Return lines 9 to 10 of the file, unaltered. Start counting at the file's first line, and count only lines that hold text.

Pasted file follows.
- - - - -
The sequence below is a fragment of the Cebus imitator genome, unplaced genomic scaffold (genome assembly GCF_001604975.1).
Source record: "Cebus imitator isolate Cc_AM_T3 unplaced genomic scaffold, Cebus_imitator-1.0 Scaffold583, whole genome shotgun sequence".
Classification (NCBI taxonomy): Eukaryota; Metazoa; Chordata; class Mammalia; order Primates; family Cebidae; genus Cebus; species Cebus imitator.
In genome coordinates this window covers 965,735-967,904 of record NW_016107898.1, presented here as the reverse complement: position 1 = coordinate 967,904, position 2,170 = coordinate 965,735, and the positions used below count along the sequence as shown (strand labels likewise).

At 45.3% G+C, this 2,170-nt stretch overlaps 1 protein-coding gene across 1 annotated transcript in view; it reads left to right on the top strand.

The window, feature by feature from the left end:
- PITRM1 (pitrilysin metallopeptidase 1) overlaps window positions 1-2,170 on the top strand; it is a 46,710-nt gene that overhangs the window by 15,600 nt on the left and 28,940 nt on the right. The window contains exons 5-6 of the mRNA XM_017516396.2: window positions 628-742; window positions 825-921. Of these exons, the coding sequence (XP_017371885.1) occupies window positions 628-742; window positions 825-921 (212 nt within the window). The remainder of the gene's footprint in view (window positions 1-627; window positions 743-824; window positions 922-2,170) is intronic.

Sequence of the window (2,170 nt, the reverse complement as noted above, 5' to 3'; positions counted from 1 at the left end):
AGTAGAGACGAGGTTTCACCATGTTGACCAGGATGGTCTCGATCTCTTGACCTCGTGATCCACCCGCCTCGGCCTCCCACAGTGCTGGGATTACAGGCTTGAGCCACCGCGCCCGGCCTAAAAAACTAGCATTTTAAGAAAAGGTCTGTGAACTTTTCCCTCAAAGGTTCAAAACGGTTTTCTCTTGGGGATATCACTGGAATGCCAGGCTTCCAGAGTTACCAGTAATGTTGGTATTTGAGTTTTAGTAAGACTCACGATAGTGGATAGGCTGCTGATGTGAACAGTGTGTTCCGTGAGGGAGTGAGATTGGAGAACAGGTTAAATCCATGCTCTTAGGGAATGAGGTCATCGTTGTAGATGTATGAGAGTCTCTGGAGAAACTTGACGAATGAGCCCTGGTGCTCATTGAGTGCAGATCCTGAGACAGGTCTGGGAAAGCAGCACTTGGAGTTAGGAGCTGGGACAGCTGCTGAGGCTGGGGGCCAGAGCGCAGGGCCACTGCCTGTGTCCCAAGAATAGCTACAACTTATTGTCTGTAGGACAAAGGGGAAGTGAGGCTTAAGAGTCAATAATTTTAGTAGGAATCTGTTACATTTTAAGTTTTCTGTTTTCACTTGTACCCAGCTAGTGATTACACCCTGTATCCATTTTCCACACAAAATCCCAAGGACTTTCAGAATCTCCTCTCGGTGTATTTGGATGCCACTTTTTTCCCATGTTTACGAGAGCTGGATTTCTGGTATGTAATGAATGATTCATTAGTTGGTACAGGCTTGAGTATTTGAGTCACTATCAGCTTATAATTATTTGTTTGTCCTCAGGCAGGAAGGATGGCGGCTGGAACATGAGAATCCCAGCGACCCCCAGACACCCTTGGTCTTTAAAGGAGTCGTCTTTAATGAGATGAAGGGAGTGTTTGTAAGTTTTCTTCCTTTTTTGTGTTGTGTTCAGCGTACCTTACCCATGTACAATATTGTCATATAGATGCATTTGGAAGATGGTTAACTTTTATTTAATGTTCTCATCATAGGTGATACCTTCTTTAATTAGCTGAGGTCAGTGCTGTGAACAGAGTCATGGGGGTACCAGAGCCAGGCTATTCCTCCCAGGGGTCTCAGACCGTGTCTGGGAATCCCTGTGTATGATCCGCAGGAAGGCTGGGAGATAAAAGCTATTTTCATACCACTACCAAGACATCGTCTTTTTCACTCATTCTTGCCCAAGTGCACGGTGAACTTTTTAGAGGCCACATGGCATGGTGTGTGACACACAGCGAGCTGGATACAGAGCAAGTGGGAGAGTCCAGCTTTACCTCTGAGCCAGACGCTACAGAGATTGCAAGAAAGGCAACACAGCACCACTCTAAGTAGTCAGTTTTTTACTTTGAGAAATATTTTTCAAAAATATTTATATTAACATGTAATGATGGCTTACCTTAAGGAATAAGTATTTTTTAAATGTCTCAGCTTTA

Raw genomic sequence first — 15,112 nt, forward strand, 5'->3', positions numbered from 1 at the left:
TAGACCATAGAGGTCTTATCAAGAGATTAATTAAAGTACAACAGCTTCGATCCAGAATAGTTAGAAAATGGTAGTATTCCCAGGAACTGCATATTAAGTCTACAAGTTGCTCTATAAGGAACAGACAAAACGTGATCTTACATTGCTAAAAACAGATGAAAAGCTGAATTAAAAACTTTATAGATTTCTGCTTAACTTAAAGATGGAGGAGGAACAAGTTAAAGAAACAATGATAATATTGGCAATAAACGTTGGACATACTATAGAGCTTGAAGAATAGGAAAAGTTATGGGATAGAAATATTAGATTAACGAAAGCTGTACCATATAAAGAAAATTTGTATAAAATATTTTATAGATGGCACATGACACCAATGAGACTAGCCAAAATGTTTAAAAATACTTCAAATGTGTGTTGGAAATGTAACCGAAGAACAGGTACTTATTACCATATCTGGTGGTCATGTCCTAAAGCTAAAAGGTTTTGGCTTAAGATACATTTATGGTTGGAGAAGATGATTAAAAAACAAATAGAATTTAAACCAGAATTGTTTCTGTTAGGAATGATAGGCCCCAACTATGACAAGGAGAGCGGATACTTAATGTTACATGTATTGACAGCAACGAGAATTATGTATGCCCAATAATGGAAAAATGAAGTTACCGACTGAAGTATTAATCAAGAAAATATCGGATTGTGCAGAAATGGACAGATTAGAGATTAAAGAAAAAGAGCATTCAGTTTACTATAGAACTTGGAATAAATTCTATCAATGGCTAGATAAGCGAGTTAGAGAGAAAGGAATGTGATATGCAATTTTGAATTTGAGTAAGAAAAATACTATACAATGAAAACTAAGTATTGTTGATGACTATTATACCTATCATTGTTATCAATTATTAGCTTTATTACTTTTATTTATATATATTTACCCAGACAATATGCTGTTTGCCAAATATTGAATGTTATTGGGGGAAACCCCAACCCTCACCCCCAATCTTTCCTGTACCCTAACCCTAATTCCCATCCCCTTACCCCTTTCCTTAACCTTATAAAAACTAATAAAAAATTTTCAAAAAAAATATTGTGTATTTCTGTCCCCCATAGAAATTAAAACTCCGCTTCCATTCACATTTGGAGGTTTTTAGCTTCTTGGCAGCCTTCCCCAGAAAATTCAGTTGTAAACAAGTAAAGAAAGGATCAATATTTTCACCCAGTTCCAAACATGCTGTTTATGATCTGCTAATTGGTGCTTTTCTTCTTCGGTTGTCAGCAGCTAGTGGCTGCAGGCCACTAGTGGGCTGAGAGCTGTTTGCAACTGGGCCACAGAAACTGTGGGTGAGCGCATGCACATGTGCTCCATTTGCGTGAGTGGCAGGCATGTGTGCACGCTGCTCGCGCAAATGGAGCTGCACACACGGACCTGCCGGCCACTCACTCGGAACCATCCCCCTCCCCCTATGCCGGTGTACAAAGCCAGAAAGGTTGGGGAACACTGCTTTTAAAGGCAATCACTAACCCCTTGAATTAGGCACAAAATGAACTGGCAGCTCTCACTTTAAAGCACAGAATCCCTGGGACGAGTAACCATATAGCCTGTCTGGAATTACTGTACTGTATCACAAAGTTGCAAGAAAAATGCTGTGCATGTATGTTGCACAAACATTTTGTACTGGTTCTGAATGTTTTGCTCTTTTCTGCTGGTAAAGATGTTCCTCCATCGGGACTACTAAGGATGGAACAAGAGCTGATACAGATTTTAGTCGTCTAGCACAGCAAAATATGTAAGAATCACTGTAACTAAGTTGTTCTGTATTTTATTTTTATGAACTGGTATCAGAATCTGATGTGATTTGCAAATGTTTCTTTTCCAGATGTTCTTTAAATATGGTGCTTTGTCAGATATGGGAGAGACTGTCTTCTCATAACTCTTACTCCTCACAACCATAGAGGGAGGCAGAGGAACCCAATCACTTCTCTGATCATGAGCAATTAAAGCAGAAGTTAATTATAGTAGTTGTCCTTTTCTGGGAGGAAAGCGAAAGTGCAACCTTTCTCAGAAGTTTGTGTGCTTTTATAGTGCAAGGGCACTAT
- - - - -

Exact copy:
AGTAGAGACGAGGTTTCACCATGTTGACCAGGATGGTCTCGATCTCTTGACCTCGTGATCCACCCGCCTCGGCCTCCCACAGTGCTGGGATTACAGGCTTGAGCCACCGCGCCCGGCCTAAAAAACTAGCATTTTAAGAAAAGGTCTGTGAACTTTTCCCTCAAAGGTTCAAAACGGTTTTCTCTTGGGGATATCACTGGAATGCCAGGCTTCCAGAGTTACCAGTAATGTTGGTATTTGAGTTTTAGTAAGACTCACGATAGTGGATAGGCTGCTGATGTGAACAGTGTGTTCCGTGAGGGAGTGAGATTGGAGAACAGGTTAAATCCATGCTCTTAGGGAATGAGGTCATCGTTGTAGATGTATGAGAGTCTCTGGAGAAACTTGACGAATGAGCCCTGGTGCTCATTGAGTGCAGATCCTGAGACAGGTCTGGGAAAGCAGCACTTGGAGTTAGGAGCTGGGACAGCTGCTGAGGCTGGGGGCCAGAGCGCAGGGCCACTGCCTGTGTCCCAAGAATAGCTACAACTTATTGTCTGTAGGACAAAGGGGAAGTGAGGCTTAAGAGTCAATAATTTTAGTAGGAATCTGTTACATTTTAAGTTTTCTGTTTTCACTTGTACCCAGCTAGTGATTACACCCTGTATCCATTTTCCACACAAAATCCCAAGGACTTTCAGAATCTCCTCTCGGTGTATTTGGATGCCACTTTTTTCCCATGTTTACGAGAGCTGGATTTCTGGTATGTAATGAATGATTCATTAGTTGGTACAGGCTTGAGTATTTGAGTCACTATCAGCTTATAATTATTTGTTTGTCCTCAGGCAGGAAGGATGGCGGCTGGAACATGAGAATCCCAGCGACCCCCAGACACCCTTGGTCTTTAAAGGAGTCGTCTTTAATGAGATGAAGGGAGTGTTTGTAAGTTTTCTTCCTTTTTTGTGTTGTGTTCAGCGTACCTTACCCATGTACAATATTGTCATATAGATGCATTTGGAAGATGGTTAACTTTTATTTAATGTTCTCATCATAGGTGATACCTTCTTTAATTAGCTGAGGTCAGTGCTGTGAACAGAGTCATGGGGGTACCAGAGCCAGGCTATTCCTCCCAGGGGTCTCAGACCGTGTCTGGGAATCCCTGTGTATGATCCGCAGGAAGGCTGGGAGATAAAAGCTATTTTCATACCACTACCAAGACATCGTCTTTTTCACTCATTCTTGCCCAAGTGCACGGTGAACTTTTTAGAGGCCACATGGCATGGTGTGTGACACACAGCGAGCTGGATACAGAGCAAGTGGGAGAGTCCAGCTTTACCTCTGAGCCAGACGCTACAGAGATTGCAAGAAAGGCAACACAGCACCACTCTAAGTAGTCAGTTTTTTACTTTGAGAAATATTTTTCAAAAATATTTATATTAACATGTAATGATGGCTTACCTTAAGGAATAAGTATTTTTTAAATGTCTCAGCTTTA

Raw genomic sequence first — 15,112 nt, forward strand, 5'->3', positions numbered from 1 at the left: